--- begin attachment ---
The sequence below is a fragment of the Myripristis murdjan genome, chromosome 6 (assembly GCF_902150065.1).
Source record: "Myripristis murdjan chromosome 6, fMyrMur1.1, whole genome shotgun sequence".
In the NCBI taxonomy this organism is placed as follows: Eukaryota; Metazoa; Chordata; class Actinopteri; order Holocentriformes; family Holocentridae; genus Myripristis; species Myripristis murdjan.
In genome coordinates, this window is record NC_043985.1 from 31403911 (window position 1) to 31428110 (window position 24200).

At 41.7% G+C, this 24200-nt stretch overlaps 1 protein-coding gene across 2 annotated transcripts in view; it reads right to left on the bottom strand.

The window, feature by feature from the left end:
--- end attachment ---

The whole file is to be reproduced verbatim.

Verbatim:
The sequence below is a fragment of the Myripristis murdjan genome, chromosome 6 (assembly GCF_902150065.1).
Source record: "Myripristis murdjan chromosome 6, fMyrMur1.1, whole genome shotgun sequence".
In the NCBI taxonomy this organism is placed as follows: Eukaryota; Metazoa; Chordata; class Actinopteri; order Holocentriformes; family Holocentridae; genus Myripristis; species Myripristis murdjan.
In genome coordinates, this window is record NC_043985.1 from 31403911 (window position 1) to 31428110 (window position 24200).

At 41.7% G+C, this 24200-nt stretch overlaps 1 protein-coding gene across 2 annotated transcripts in view; it reads right to left on the bottom strand.

The window, feature by feature from the left end: